Birds as a group are similar to other animals in that they’re warm-blooded, have two eyes, two ears, and their bones are strong and well-muscled. But there are physical differences between families based on their lifestyle. For example, herons and swans have a long neck for dipping their head deep into water. Many shorebirds have long legs adapted for standing in water while they “fish.” And, a penguin’s body is tapered at both ends for streamlined swimming. Soaring birds, like hawks, typically have long, broad wings.
Eyes, vision: A bird’s two eyes fit very tightly within its sockets, which restricts their ability to move up and down and back and forth as a human’s can do. Consequently, if it wants to look at something, say, to its right, it can’t just shift its eyes that way; it must turn its head. The placement of eyes varies, depending on the species. For instance, some birds have eyes located more toward the sides, while birds of prey which need binocular vision for judging distance, have eyes situated in front.
Birds have excellent vision, as you would expect–an eagle, for instance, reportedly can see food on the ground from a mile high! Birds have color vision, some into the ultraviolet range. Nocturnal birds, such as owls, however, have more limited color vision, because it isn’t needed for hunting in the dark.
Bill or beak: Bill or beak, they’re the same thing and either word is correct, although they’re highly varied in size and shape. A bird’s bill is a clue to what it eats. Some examples: A Cardinal’s stout bill is designed for cracking seeds. Hummingbirds have a long, narrow bill for sipping nectar from tubular flowers. A woodpecker’s is strong and tapers to the tip, for chiseling trees. Mergansers have a serrated bill with a hooked tip, for grabbing and holding fish. The bill of a Mallard Duck has fringed edges for straining seeds and plants from mud and water.
Ears, hearing: The Great-horned Owl and some others have tufts of feathers that give the impression of ears, but birds don’t actually have visible ears. Instead, there’s a tube in each side of the head, slightly behind and below the eyes, which leads to internal structures much like that of a human’s. These ear holes are hidden behind tiny feathers designed to cut down on wind noise while allowing sound waves to pass through. Some diving birds have especially strong feathers to protect their inner ears from water pressure.
Although birds lack visible ears, that doesn’t mean they don’t have acute hearing–a Barn Owl can hear a rodent rustling about from half a mile away! Birds hear in the 20 Hz to 20 kHz range, similar to ours. See an ear hole
Smell: Birds have two nostrils, called nares (NARE-eez; singular: naris), located at the base of the top bill. Nares are used for breathing and smelling. It was long thought that most birds couldn’t smell very well, but a 2007 study showed that many if not most birds have a well-developed sense of smell. They use it to help navigate, find food, and identify individual birds.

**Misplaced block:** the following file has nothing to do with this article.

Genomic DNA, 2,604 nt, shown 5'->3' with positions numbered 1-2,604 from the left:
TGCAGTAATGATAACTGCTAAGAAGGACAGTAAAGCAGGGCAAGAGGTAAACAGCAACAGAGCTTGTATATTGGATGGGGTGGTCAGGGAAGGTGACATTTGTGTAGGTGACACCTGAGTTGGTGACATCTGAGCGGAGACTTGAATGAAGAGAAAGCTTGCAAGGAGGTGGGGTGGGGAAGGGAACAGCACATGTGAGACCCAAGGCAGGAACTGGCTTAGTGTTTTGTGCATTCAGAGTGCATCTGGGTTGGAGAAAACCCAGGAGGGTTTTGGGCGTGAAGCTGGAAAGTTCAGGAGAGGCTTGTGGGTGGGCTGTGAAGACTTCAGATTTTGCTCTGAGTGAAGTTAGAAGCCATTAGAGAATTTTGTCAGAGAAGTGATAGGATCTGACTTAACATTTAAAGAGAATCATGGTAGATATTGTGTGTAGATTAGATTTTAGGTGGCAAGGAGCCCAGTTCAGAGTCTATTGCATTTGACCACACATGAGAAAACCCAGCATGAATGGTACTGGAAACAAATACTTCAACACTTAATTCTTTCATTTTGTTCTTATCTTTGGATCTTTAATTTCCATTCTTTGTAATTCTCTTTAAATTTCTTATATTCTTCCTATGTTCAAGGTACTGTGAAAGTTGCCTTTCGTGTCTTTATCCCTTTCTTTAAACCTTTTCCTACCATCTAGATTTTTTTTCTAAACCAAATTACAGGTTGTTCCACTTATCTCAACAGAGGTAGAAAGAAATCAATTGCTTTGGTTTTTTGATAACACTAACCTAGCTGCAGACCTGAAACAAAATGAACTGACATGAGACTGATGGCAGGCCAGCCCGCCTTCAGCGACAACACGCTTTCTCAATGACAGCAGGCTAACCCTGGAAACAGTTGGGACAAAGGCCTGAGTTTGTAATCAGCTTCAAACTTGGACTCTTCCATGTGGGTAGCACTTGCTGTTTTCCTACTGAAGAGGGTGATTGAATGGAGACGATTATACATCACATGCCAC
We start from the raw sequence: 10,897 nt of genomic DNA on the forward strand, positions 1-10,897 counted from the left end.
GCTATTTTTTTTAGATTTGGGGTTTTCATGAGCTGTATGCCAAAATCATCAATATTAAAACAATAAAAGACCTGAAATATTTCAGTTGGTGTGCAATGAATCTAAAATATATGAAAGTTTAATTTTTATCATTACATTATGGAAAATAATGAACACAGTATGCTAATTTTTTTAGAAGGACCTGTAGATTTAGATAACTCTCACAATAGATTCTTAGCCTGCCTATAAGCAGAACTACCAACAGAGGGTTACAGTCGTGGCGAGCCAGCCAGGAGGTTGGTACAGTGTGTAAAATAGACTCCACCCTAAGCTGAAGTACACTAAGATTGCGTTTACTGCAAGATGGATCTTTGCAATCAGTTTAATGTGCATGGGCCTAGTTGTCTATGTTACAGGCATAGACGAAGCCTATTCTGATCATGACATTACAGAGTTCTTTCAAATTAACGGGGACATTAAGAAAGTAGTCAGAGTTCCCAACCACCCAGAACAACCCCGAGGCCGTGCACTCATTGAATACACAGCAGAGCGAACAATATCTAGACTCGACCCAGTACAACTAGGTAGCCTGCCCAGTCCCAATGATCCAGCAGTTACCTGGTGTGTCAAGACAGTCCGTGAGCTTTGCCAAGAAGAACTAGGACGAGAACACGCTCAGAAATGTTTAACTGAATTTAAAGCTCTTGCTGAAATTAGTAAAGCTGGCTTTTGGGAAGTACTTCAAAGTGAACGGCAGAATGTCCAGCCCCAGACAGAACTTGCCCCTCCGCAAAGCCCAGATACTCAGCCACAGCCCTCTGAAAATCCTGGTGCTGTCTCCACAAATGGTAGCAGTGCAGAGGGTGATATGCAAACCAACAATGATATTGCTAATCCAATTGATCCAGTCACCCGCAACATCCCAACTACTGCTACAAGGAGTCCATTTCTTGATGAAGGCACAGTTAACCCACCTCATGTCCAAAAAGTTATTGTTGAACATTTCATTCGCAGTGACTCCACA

Feet: Birds walk on their toes. Most have four, with one facing backward and the other three facing forward. The spacing of the forward arrangement and their length varies depending on the species. Some birds, like chickens, have a fifth toe that has evolved into a spur, which is used for defense. Waterfowl have webbed toes. This allows them to paddle in water with ease; like using an oar, they spread their toes wide apart for the backstroke and pull them together for the forward stroke. Some birds use their toes as fingers for holding their food.
Ever wondered if birds fall off branches when they’re sleeping, or get blown off in a gale? They don’t! There are two reasons: First, their opposable toes allow them to grasp their perch both front and back—if you’ve ever held a bird on your finger, you’ve felt that. Second, they bend their knees and ankles when they perch and, in response, a system of flexor tendons automatically clinches and locks the toes around the branch—they won’t release until the leg is straighted.
Some species sport bright feather colors and exquisite patterns. Others, such as House Sparrows, have muted tones. Often, bright coloration is seasonal. The male American Goldfinch transforms in the spring from dull into a striking bright-yellow-and-black and the Northern Cardinal male changes from dull to brilliant-red.
The change is brought about by shedding (molting) old feathers and replacing them with new ones. Not all birds make such a dramatic transformation from winter to spring, but almost all have a complete molt annually. (The feathers are dropped and replaced gradually, not all at one time–that’s why we don’t see bald birds staring mournfully down at us from their perches!) Birds molt for a couple of reasons: First, feathers wear out, especially those of birds that migrate. Second, breeding season calls for birds to put on their courtship plumage.
The colors of feathers are produced in two ways. One is from color-producing chemicals in the feathers, called pigments. The other is structural elements, such as barbules and air bubbles that cause colors to react with one another and refract (bend) light waves, like a prism. This results in iridescence. The dazzling throats of some male hummingbirds are examples.